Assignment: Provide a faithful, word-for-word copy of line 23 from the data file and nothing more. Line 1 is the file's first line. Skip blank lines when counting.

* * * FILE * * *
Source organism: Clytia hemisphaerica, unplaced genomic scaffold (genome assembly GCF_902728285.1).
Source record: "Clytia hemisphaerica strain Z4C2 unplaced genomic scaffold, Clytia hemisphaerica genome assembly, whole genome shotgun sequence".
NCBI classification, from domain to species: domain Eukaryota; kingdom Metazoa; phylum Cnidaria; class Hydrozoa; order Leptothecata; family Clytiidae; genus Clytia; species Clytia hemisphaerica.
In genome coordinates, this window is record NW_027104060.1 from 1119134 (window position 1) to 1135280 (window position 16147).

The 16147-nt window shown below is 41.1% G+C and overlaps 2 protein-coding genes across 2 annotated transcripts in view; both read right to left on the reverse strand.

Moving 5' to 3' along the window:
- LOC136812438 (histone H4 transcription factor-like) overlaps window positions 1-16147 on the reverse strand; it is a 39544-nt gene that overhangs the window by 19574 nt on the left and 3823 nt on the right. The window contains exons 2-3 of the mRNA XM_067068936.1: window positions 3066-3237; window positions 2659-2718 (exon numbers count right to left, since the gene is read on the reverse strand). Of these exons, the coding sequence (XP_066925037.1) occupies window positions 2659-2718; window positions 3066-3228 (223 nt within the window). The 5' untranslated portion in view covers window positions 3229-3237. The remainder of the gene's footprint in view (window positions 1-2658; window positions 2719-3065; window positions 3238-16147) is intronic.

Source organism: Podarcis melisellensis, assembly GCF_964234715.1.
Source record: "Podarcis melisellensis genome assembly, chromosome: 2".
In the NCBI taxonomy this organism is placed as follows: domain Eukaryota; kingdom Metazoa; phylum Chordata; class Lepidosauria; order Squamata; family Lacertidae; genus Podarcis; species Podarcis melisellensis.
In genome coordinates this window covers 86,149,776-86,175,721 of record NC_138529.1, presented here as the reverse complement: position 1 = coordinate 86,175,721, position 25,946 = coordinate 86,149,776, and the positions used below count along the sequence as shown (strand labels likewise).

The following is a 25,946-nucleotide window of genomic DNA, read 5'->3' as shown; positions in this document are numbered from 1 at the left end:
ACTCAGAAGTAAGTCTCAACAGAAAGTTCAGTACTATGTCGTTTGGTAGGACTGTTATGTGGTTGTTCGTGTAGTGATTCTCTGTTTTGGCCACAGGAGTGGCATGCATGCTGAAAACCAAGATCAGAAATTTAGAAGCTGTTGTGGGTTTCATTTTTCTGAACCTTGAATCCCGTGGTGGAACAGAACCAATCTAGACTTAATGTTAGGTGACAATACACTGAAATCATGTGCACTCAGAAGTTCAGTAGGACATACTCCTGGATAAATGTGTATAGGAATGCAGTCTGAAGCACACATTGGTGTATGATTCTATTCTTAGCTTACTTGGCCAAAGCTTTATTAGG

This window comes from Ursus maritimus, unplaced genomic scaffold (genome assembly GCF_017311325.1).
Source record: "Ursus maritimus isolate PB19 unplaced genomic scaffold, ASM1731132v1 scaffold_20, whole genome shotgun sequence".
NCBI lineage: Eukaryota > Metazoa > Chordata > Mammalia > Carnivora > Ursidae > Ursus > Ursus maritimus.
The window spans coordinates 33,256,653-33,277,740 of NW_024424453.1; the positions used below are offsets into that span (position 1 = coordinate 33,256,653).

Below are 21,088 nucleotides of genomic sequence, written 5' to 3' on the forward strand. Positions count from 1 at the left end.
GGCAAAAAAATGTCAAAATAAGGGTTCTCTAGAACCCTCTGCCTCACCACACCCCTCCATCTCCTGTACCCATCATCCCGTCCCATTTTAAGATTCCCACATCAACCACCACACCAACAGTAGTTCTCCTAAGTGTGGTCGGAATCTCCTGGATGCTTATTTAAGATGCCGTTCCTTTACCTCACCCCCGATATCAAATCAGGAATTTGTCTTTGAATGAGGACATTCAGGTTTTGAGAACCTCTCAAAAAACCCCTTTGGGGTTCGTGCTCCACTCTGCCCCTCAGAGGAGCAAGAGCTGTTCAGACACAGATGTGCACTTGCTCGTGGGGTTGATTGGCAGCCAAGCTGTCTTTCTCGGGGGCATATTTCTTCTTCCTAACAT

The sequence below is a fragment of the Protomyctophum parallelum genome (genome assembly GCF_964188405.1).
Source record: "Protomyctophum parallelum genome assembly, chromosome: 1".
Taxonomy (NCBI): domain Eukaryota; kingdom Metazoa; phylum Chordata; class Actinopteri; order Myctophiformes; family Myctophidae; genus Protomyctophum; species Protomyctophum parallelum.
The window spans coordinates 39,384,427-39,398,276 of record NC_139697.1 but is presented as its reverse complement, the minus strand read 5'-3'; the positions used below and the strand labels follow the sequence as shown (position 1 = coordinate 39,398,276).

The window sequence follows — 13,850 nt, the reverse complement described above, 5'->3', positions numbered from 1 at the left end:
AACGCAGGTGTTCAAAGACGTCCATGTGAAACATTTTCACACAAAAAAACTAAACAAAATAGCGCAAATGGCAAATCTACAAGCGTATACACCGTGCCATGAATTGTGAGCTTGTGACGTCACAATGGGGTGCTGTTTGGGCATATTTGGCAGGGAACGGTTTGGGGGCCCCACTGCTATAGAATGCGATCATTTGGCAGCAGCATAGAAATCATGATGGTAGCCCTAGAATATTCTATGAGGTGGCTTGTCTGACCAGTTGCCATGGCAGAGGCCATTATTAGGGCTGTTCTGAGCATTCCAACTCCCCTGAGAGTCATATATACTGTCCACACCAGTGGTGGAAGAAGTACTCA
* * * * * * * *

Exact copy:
The window spans coordinates 39,384,427-39,398,276 of record NC_139697.1 but is presented as its reverse complement, the minus strand read 5'-3'; the positions used below and the strand labels follow the sequence as shown (position 1 = coordinate 39,398,276).